Why not? These are the perennial questions, after all; these sorts of issues help us distinguish true fellowship from the false communities about which the late Scott Peck so eloquently warned us. These concerns and conversations are what might fit us for eternity. They shape our understanding of both poles of the Gospel invitation that I mentioned recently on this site: repent and believe the Good News.
Moreover, it would not do to let today's crises divert us from these precious conversations. When don't we have crises? And when doesn't the popular media trade on these crises to build audience? In response, a couple of my dearest friends simply don't listen to the news or read newspapers. They have no lack of spiritual wisdom, and I benefit from knowing them.
In my Quaker experience, few things rub us the wrong way quite like a political speech popping up during open worship. I share this irritability. It is much nicer to have a well-chosen morsel of Scripture, or a fresh spiritual insight or heartfelt confession.
Nevertheless . . . .
Nevertheless . . . .
How do I put this? Are we able to be so decent and balanced and centered and mature because the bombs and shells and missiles are landing a safe distance away? Would we continue to focus on the perennial and the eternal if the present were far more hazardous to ourselves and our children?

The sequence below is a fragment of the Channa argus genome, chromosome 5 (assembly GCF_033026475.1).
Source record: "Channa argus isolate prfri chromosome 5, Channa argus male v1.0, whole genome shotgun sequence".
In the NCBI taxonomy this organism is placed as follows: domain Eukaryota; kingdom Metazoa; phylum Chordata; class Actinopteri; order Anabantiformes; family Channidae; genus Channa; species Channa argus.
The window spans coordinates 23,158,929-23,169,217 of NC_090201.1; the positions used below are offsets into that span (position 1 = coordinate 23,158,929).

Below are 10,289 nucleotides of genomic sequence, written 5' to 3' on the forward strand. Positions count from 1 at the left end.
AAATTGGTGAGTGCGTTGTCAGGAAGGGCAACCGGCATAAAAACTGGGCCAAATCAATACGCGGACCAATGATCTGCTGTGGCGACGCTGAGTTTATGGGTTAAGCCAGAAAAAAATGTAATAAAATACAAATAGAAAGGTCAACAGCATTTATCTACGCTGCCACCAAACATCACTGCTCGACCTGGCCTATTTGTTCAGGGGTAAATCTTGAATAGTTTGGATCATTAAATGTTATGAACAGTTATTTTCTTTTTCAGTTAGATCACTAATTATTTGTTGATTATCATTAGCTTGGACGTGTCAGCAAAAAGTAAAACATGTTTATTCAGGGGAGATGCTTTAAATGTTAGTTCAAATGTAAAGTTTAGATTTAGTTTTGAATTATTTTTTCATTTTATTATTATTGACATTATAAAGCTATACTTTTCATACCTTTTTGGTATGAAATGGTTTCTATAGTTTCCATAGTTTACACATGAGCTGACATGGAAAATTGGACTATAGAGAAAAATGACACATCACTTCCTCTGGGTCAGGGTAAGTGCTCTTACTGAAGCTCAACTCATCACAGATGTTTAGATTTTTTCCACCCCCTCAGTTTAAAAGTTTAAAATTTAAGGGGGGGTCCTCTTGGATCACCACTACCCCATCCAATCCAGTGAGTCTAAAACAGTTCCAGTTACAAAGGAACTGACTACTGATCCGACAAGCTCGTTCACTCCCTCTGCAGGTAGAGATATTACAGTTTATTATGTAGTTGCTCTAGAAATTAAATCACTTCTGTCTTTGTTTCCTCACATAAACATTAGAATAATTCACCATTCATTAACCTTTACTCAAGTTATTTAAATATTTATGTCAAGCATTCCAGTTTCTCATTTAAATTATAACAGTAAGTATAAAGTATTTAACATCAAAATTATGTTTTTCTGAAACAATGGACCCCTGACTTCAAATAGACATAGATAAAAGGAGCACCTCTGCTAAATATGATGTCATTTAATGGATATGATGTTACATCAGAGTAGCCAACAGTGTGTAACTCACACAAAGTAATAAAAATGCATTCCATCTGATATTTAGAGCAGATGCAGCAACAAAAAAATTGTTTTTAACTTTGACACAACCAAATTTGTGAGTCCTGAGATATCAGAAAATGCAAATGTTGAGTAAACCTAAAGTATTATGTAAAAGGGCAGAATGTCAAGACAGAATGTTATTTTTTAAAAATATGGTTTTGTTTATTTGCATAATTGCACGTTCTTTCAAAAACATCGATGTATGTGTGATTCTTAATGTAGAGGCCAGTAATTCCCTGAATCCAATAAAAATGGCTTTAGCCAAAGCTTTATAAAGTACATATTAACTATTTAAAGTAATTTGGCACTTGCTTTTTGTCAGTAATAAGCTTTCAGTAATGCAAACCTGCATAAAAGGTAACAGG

Years ago, I was operating audio equipment in a movie projection booth in Mexico. I vividly remember noticing some exposed electrical connections and bare wires in the booth, the kind of connections that would usually be safely covered in the USA. That lack of safety margin in one specific place (maybe the only such defective place in all of Mexico for all I know) became a metaphor for me. Have we become so accustomed to our safety margin in our affluence that we have lost touch with the lack of margin in most of the world?
The world is not dramatically divided into those who suffer and those who don't. Sooner or later, we all suffer. But most of the time, most of us, wherever we are, rich and poor (in material terms), are resilient and find ways to enjoy life. It's our vulnerability that differs dramatically. We all deserve equally the possibility of a fuller life in a less oppressive and capricious environment—in other words, more equal access to a margin of safety and security.